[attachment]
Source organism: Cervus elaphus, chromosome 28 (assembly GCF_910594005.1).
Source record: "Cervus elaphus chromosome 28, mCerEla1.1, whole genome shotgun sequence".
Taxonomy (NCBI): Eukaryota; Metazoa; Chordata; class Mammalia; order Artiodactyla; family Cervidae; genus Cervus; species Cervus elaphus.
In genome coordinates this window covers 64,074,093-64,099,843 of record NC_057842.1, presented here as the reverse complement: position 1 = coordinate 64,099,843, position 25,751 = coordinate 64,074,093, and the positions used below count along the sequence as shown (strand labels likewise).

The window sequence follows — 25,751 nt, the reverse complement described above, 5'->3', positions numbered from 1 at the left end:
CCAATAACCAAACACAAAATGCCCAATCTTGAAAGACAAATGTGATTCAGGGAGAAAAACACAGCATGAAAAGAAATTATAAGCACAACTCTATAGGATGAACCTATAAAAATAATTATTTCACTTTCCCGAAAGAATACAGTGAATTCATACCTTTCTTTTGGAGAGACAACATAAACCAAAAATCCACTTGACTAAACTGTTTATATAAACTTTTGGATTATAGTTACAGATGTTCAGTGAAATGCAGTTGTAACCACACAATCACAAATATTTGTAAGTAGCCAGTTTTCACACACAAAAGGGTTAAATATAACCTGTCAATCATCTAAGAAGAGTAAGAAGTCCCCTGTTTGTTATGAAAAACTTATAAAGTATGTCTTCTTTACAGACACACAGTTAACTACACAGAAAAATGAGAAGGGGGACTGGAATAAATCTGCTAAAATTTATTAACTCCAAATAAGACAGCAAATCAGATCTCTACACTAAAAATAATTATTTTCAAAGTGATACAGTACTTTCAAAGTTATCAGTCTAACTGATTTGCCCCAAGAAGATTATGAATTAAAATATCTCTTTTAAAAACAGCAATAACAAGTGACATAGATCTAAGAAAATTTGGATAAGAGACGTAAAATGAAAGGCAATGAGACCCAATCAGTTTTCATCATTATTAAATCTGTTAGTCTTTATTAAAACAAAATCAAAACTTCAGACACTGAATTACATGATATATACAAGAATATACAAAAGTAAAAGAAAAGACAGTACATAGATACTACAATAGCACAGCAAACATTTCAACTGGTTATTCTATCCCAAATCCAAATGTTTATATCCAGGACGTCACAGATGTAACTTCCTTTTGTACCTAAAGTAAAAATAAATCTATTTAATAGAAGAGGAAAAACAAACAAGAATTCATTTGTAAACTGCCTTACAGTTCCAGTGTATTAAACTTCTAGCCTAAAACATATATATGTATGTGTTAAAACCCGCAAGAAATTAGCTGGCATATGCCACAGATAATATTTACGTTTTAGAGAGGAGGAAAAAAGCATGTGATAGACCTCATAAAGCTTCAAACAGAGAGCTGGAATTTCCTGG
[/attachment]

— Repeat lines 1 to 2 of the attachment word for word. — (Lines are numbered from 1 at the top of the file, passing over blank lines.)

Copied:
Source organism: Cervus elaphus, chromosome 28 (assembly GCF_910594005.1).
Source record: "Cervus elaphus chromosome 28, mCerEla1.1, whole genome shotgun sequence".